The subject is part of the ANR "Foamex" project covering TRL from 1 to 5 and focussing on the development of recycling of some metals from a shred of electronic cards, this recycling being carried out in a fluid foam (minimization of the volume of solvents) that can be considered at the first level as a dynamic chromatography column. The principle is to use the foam as a reservoir containing an acid solution and specific oxidizing agents to dissolve and extract metals in the form of ionic species, a phenomenon enhanced by friction between bubbles and simultaneously to concentrate them via the fluid and mobile liquid/air interfaces by flow.

Development of methods for U quantification in cells after exposure to uranium

This project fits into the transverse Toxicology Program, led by CEA, whose purpose is to address by multidisciplinary approaches, the potential effects on living organisms of elements of strategic interest to the CEA. The objective is to provide some understanding on the mechanisms of uranium toxicity and behavior, in connection with its speciation in cells. Indeed, the radionuclides speciation governs their bioavailability, accumulation, biodistribution, toxicity, detoxification mechanisms and their interaction at the molecular level.
The post-doctoral project (12 months) consists in:
- Developing methods to quantify U accumulated in the cells as well as endogenous content of trace elements after exposure of cells to uranium.
- Developing methods to determine the precise isotopic composition of U in the cells after their exposure.
The candidate will be in charge of developing chemical purification and measurement methods for precise elemental and isotopic analyses. The analyses will be performed using inductively coupled plasma quadrupole mass spectrometer (ICP- MS Q) or inductively coupled plasma multi- collection mass spectrometer of the latest generation (ICP- MS MC), to achieve the lowest level of uncertainties.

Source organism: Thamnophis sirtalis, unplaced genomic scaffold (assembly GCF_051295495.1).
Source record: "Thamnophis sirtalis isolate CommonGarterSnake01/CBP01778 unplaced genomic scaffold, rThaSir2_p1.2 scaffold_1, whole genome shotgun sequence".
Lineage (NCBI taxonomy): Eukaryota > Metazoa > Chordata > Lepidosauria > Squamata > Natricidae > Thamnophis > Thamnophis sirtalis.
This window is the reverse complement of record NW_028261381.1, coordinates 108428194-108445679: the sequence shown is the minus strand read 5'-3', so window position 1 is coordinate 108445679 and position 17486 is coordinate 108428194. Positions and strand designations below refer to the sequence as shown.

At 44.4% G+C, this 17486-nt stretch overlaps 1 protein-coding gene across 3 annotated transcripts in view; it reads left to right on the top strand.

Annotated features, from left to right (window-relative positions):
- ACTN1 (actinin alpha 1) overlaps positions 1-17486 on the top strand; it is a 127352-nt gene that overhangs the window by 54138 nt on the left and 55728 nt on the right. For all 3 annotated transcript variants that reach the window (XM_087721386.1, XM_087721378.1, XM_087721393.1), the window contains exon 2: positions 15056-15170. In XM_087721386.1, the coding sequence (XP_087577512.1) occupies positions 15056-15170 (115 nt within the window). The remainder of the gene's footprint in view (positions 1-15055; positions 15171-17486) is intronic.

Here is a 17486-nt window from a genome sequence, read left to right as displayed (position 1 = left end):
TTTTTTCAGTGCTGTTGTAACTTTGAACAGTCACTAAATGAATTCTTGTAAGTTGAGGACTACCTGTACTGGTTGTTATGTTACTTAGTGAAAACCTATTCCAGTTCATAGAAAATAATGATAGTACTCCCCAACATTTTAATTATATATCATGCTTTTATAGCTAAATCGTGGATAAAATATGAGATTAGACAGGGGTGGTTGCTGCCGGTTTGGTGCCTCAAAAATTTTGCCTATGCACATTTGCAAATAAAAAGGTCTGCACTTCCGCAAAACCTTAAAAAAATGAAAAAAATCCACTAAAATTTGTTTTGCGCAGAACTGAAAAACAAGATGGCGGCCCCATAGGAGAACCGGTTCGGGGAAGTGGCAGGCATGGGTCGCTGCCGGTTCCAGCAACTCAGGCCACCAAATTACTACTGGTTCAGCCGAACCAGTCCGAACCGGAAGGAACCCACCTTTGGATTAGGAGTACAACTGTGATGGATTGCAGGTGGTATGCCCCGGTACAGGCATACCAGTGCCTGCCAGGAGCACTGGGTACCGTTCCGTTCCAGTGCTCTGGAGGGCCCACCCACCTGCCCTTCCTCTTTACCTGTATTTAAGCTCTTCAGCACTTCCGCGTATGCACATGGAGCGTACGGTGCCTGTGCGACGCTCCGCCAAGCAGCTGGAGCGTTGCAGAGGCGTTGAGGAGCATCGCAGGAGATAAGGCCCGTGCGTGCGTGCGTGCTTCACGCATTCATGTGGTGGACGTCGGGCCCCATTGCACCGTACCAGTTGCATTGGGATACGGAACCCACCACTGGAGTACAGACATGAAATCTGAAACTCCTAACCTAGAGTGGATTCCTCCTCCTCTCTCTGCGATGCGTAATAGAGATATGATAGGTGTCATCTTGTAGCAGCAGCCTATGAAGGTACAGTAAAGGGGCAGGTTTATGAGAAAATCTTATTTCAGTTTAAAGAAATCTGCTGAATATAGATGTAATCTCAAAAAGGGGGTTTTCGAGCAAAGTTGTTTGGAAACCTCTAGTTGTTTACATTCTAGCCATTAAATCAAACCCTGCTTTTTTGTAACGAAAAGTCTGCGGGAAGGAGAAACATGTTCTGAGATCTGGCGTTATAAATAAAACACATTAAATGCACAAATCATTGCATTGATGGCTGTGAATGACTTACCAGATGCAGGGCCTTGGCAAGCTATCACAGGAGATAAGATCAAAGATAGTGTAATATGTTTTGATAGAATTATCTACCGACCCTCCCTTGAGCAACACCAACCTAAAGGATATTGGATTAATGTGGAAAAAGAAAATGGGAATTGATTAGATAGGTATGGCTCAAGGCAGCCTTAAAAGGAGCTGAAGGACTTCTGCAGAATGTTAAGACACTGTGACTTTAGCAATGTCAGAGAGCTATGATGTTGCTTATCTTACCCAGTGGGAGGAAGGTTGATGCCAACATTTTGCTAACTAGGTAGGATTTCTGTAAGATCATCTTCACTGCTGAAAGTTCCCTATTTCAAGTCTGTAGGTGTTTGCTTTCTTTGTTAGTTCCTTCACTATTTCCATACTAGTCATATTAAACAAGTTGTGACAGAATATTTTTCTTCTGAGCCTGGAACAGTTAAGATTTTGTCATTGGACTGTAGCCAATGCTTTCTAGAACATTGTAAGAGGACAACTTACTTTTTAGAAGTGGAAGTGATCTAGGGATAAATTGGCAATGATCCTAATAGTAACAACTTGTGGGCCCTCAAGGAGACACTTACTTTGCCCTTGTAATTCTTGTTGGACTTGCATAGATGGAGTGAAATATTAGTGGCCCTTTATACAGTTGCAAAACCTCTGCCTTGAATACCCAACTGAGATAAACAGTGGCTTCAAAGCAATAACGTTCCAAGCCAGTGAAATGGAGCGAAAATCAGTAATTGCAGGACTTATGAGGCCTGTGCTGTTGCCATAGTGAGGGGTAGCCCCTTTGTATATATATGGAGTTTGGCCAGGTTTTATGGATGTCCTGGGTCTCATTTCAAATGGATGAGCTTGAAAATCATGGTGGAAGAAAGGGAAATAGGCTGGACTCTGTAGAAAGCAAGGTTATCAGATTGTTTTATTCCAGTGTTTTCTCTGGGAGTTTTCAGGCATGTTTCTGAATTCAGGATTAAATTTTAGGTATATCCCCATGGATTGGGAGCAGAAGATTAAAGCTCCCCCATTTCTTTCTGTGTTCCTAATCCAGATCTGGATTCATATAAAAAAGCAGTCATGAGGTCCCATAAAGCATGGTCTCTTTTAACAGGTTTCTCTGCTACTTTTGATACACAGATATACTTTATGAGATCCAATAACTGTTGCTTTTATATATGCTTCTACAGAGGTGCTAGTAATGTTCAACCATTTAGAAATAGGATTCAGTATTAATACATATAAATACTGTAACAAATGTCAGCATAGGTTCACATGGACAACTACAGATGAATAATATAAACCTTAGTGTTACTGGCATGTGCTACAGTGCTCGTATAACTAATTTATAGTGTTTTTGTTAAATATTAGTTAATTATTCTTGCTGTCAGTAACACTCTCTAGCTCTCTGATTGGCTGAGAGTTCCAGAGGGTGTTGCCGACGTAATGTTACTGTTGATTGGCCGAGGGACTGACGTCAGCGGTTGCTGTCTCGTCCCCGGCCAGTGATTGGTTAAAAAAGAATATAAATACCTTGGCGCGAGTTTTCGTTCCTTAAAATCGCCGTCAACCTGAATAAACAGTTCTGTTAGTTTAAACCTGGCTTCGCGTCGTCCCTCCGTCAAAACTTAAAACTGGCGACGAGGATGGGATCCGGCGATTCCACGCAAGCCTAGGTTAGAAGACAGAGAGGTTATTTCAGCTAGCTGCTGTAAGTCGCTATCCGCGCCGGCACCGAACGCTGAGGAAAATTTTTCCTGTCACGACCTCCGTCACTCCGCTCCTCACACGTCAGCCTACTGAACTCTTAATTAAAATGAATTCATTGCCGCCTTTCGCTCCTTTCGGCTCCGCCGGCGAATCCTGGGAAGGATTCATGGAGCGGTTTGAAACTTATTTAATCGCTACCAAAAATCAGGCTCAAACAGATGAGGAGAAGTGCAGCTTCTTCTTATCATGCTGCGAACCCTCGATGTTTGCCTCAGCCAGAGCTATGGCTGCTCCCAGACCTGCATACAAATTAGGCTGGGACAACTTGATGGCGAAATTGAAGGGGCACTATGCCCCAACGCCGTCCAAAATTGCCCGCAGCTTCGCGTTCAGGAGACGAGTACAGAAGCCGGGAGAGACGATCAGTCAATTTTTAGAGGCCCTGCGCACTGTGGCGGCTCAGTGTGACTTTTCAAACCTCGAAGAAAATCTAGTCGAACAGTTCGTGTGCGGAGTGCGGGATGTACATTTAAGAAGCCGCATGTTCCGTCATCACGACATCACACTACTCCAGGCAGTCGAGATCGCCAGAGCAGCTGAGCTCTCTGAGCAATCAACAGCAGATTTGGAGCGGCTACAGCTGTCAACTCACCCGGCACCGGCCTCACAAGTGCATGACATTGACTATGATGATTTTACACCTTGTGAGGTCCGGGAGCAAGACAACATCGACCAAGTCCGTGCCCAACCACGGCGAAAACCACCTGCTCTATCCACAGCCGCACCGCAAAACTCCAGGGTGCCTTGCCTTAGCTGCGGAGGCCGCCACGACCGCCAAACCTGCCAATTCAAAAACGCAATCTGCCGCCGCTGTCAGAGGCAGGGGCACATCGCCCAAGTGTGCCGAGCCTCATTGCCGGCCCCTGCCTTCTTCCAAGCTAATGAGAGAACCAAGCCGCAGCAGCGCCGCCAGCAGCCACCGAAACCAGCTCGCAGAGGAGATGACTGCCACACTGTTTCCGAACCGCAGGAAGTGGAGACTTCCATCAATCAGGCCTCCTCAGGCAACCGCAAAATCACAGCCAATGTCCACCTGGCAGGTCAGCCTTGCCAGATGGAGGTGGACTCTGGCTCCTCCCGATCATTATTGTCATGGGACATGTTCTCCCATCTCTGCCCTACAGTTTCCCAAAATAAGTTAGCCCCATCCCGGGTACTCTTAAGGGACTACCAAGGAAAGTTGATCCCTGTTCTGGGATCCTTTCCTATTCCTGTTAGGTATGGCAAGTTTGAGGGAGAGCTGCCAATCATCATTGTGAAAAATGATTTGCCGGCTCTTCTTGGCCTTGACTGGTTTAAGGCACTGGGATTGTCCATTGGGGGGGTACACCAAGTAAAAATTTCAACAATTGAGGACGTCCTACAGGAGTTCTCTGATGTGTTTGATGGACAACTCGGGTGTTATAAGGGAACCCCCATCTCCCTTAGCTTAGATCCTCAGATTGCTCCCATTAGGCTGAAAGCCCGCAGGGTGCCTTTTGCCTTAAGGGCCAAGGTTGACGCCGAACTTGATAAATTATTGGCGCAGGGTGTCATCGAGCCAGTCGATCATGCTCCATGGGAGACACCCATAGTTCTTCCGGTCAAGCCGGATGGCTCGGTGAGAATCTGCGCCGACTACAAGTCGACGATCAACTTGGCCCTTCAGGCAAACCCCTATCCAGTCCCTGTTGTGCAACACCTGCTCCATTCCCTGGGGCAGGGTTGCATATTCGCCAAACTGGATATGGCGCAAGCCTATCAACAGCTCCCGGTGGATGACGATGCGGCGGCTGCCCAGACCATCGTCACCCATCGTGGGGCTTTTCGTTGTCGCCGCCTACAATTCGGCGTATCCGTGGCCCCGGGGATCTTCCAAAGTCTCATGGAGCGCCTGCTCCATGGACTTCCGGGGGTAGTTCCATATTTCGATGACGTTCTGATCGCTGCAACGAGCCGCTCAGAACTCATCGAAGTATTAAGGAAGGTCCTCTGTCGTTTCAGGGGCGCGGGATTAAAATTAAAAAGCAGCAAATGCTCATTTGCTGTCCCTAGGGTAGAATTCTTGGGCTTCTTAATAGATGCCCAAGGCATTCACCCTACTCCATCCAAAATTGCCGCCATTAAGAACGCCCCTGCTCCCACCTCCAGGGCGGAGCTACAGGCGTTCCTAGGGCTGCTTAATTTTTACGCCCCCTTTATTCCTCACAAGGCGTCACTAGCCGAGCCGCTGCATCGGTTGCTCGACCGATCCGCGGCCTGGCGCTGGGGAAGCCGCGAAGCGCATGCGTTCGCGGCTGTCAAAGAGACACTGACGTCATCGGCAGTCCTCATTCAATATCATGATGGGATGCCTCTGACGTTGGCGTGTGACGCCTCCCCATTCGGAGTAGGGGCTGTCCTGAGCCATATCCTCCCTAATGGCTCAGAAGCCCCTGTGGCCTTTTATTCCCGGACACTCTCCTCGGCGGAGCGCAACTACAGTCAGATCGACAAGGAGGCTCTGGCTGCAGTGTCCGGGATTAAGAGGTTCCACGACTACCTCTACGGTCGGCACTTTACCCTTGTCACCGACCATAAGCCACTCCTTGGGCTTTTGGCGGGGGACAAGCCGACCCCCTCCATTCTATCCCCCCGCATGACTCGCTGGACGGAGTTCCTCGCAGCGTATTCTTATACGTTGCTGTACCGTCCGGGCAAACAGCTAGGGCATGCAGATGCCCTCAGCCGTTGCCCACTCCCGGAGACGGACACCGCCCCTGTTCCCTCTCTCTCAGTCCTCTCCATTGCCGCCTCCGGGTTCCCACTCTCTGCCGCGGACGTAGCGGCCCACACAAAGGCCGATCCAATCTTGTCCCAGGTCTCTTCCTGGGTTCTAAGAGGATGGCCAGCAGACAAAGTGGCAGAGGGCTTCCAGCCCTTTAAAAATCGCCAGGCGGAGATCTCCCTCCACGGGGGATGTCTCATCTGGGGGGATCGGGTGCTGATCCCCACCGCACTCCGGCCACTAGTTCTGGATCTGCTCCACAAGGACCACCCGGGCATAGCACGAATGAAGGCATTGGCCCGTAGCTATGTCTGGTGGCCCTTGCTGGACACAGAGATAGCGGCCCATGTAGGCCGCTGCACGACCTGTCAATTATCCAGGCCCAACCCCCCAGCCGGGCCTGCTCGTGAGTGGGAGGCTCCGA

Gas sensors based on diamond nanoparticles and nanoporous materials

The aim is to develop surface acoustic wave sensors (SAW) with high sensitivity and high selectivity to gaseous compounds (< 100 ppb). The development strategy involves the use of diamond nanoparticles based guiding layers deposited on the piezoelectric substrate and chemically modified to tune the specificity of the sensors. In order to increase further the selectivity, the sensors will be coupled to specific filters placed before the sensors and based on probe molecules trapped in porous sol-gel based materials and able to react non-reversibly with interferent molecules. The topic includes 4 mains sections: 1) synthesis and functionalisation of diamond nanoparticles, 2) study of probe molecules and immobilisation in porous matrices, 3) study of the filtering capacity of the filters toward relevant interferent species, 4) metrology and calibration of the sensors. This work will be carried out in the "Diamond Sensors Laboratory" as well as laboratoire Francis Perrin both located in CEA Saclay.